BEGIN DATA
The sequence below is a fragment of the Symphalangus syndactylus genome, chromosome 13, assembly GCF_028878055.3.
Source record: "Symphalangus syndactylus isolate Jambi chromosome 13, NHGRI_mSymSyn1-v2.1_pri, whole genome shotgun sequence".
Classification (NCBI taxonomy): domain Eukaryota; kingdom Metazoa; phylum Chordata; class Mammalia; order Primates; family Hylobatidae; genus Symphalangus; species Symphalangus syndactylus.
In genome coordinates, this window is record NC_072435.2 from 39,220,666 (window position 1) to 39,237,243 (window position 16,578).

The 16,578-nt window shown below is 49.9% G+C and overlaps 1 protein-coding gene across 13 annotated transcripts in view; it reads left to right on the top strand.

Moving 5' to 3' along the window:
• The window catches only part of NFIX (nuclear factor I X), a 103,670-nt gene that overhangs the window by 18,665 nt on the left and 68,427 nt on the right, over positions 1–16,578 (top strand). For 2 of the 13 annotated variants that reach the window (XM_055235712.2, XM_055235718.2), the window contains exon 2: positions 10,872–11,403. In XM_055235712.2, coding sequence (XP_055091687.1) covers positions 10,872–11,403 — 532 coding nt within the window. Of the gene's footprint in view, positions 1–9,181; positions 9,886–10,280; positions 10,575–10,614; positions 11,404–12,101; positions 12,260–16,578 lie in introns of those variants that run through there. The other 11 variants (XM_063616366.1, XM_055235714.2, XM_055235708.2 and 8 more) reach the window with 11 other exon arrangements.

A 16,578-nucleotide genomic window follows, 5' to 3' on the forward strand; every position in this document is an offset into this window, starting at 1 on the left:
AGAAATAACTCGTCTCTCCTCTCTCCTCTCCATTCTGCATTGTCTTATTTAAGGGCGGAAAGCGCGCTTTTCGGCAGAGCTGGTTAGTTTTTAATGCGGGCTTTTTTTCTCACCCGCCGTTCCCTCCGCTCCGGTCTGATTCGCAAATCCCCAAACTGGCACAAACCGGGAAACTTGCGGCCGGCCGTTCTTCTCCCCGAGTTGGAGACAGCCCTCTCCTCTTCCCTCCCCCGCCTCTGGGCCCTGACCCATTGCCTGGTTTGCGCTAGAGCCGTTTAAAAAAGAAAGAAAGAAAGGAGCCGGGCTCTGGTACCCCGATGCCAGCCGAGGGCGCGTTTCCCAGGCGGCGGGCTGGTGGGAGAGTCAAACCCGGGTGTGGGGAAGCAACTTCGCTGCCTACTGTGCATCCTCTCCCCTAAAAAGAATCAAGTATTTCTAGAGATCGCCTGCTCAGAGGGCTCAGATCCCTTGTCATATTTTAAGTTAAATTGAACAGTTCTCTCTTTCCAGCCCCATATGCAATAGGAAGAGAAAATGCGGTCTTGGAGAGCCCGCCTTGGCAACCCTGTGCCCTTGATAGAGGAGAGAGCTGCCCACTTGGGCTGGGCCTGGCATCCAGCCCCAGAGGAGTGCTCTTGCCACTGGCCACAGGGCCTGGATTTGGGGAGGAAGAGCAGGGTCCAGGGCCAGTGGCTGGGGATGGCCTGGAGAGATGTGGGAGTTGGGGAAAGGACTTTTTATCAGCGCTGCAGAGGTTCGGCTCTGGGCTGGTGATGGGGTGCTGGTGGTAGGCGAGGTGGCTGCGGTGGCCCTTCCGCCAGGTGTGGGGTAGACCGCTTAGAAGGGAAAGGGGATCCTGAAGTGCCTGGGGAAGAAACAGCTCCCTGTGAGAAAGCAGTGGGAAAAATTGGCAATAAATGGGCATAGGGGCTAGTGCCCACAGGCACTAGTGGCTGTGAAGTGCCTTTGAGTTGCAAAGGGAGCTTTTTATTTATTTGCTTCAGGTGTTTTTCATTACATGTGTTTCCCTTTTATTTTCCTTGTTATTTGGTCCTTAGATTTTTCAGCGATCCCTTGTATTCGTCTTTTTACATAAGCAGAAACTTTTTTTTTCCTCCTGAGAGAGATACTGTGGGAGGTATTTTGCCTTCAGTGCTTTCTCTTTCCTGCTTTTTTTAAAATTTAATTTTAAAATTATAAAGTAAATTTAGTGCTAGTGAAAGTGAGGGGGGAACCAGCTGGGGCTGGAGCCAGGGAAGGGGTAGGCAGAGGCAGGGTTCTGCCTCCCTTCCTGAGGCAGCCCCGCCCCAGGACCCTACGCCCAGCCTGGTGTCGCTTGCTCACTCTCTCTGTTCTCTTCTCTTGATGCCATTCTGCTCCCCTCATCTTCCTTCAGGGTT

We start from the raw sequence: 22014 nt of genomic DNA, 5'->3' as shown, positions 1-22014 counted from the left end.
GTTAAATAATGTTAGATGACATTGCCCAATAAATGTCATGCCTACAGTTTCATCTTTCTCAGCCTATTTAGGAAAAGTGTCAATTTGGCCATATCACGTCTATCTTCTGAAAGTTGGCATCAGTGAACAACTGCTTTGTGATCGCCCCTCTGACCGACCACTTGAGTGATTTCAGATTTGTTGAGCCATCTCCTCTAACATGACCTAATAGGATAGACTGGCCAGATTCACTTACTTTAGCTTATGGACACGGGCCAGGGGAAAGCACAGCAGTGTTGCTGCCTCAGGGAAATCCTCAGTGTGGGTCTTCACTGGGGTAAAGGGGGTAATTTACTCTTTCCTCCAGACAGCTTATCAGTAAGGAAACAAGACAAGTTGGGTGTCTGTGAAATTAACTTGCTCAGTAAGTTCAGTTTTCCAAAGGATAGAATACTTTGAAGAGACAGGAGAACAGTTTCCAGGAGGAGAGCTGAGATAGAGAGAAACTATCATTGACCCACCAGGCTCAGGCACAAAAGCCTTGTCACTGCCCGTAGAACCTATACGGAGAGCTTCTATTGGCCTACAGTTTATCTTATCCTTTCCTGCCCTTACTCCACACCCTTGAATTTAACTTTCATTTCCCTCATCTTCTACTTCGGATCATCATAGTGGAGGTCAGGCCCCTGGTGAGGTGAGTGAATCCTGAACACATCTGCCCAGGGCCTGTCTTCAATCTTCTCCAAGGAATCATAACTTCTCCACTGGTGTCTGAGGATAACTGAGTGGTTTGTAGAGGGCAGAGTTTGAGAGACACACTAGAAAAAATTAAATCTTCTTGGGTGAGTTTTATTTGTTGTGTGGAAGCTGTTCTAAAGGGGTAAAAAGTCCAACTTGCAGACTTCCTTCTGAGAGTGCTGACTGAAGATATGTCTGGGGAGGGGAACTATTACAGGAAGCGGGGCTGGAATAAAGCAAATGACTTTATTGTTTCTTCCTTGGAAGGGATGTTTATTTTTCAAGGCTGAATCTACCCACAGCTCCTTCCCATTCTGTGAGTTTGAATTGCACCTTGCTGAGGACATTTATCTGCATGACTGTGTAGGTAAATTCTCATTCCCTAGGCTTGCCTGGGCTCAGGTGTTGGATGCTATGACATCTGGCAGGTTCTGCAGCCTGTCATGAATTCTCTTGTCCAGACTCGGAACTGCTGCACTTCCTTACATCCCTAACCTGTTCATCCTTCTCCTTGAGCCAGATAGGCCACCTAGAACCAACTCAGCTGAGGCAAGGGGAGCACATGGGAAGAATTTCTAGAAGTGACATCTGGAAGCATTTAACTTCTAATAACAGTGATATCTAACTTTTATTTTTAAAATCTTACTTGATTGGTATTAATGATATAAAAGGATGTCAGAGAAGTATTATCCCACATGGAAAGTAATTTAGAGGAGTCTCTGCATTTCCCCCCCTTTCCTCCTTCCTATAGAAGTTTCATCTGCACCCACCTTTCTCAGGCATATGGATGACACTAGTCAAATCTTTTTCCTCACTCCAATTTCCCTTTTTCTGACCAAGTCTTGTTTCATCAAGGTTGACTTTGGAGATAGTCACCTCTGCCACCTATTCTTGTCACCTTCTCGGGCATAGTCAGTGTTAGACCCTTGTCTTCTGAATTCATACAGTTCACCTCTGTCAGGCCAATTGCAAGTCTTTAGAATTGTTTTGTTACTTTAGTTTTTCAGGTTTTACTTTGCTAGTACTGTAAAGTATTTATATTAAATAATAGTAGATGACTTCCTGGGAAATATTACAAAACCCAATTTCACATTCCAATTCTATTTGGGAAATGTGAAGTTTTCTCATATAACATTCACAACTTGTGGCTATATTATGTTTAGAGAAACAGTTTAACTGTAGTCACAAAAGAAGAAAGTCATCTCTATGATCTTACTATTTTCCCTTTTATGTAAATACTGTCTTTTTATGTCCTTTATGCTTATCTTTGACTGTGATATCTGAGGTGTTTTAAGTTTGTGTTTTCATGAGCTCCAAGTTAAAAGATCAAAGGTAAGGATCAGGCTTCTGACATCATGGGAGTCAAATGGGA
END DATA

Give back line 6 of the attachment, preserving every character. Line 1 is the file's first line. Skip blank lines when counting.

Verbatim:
Moving 5' to 3' along the window: